Princess Ligovskaya

Princess Ligovskaya
Д. Кардовский. Княгиня Лиговская. 1914 г.jpg
Dinner at the Pechyorins. 1914 Illutration by Dmitry Kardovsky
Author Mikhail Lermontov
Original title Княгиня Лиговская
Country Russian Empire
Language Russian
Genre Romantic drama
Publication date
Media type Print (Paperback & Hardback)
Preceded by Two Brothers (1836) 
Followed by A Hero of Our Time (1840) 

Princess Ligovskaya (Russian: Княгиня Лиговская) is an unfinished novel by Mikhail Lermontov started in 1836 and first published in No.1, January 1882 issue of Russky Vestnik.[1]

Synopsis [ edit ]

The Guards officer Pechorin meets his former beau Vera Ligovskaya (now married to a pompous and vain man, Prince Ligovskoy), finds his love is not entirely dead and sees she is struggling with similar feelings. A parallel sub-plot deals with the hero's conflict with Krasinsky, a minor official from an impoverished noble family.[1]

History [ edit ]

Lermontov started the novel in 1836 soon after he finished Two Brothers. He was forced to abruptly abandon it 1837 after being arrested for his controversial poem "Death of the Poet", and later opted against finishing it. On June 8, 1838, in a letter to his friend Svyatoslav Rayevsky he wrote: "The novel that we've started stalked and will hardly get another start, for the circumstances that formed its background changed, and you know, I won't go against the truth." Rayevsky was by no means a co-author: he was only writing down what Lermontov was dictating him.[2]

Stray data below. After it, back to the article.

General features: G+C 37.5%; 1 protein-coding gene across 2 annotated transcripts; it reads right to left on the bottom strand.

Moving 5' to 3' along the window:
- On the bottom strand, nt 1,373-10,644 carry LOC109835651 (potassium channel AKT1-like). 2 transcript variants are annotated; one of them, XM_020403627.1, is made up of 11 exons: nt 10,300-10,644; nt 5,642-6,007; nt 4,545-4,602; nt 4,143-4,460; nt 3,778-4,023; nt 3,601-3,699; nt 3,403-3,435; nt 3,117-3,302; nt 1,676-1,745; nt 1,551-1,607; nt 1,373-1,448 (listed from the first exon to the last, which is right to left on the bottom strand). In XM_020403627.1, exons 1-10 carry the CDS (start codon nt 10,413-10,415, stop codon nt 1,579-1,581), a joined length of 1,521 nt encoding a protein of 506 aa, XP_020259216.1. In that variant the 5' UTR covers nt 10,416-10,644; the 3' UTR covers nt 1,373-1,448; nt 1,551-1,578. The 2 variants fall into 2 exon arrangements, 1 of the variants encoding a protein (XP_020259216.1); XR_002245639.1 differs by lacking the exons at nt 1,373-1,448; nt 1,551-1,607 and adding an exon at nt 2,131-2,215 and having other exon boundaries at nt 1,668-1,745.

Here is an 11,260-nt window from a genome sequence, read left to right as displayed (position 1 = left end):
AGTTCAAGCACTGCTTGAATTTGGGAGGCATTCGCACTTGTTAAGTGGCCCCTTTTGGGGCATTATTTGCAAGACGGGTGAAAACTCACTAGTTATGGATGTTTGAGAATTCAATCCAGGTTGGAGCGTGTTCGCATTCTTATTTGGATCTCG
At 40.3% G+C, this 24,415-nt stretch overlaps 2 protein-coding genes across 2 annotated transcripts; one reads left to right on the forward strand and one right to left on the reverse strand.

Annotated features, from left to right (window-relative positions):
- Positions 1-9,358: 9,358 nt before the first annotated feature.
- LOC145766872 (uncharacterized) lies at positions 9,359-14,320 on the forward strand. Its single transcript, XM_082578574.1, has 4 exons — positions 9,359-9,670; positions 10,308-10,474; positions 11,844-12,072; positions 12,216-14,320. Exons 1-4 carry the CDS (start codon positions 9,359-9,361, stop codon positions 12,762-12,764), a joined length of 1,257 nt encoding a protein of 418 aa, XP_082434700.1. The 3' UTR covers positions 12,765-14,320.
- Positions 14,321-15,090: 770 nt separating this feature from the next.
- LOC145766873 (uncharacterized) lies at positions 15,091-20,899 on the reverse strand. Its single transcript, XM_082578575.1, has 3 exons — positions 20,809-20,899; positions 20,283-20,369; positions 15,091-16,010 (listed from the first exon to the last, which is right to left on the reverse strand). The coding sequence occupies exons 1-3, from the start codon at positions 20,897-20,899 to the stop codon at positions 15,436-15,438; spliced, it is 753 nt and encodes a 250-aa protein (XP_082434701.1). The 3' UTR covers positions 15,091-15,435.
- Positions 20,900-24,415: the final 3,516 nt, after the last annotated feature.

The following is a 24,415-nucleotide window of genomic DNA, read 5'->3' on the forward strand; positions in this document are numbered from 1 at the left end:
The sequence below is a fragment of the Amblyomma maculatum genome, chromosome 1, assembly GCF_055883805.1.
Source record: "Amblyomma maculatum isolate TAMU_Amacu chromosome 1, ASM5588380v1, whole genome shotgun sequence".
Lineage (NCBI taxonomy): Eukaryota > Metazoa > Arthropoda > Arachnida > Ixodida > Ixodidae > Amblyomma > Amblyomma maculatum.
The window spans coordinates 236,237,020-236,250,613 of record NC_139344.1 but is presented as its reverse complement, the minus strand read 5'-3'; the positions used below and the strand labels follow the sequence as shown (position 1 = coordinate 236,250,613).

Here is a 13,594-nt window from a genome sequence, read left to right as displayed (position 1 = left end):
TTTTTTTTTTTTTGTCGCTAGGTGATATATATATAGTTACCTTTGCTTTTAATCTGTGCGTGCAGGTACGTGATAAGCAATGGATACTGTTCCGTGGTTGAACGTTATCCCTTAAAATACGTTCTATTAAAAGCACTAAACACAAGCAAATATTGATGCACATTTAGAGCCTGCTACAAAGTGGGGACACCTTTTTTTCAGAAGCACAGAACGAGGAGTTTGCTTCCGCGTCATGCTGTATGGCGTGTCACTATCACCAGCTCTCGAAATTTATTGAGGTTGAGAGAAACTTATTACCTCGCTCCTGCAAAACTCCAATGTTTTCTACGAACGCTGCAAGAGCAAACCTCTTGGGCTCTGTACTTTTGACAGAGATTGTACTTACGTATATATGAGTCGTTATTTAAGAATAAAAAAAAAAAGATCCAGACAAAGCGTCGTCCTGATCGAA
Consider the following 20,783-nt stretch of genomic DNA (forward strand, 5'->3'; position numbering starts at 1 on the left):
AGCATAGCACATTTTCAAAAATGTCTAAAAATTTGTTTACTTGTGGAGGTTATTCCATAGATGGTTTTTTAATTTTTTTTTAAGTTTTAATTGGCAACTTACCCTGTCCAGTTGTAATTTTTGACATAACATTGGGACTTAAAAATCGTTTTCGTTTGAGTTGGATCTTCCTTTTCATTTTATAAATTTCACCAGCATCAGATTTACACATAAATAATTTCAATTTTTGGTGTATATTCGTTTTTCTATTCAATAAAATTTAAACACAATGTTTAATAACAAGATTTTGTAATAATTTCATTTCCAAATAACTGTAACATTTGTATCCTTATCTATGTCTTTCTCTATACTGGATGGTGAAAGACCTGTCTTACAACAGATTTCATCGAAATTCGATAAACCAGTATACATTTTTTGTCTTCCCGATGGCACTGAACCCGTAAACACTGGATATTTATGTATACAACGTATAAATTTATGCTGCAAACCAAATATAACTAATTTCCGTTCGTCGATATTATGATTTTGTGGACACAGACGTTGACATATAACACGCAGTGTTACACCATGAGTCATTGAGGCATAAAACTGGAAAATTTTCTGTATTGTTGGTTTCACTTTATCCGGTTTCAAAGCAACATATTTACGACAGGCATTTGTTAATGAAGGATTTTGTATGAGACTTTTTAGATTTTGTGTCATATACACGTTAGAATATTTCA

Most of the characters of Princess Ligovskaya had their real prototypes. Varvara Lopukhina (whom Lermontov was in love with) featured as Vera, her husband Nikolai Bakhmetyev as Prince Ligovskoy. In Elizaveta Negurova the author portrayed Yekaterina Sushkova, whom he's had an uneasy relationship with, described in full detail in his 1835 letter to cousin Alexandra Vereshchagina.[2]

Critics noticed that Pechorin bears strong resemblance to Lermontov. On the other hand, there are obvious parallels to Alexander Pushkin's Yevgeny Onegin (both heroes' second names are derived from the names of rivers Pechora and Onega).[2]

References [ edit ]

  1. ^ a b Commentaries to Princess Ligovskaya. The Works of M.Yu.Lermontov in 4 volumes. Khudozhestvennaya Literatura Publishers. Moscow, 1958. Vol. 4. p. 494.
  2. ^ a b c Kryazhimskaya, I. & Arinshtein, L. "Princess Ligovskaya (Княгиня Лиговская)". The Lermontov Encyclopedia. Retrieved 2014-01-13.
What is this?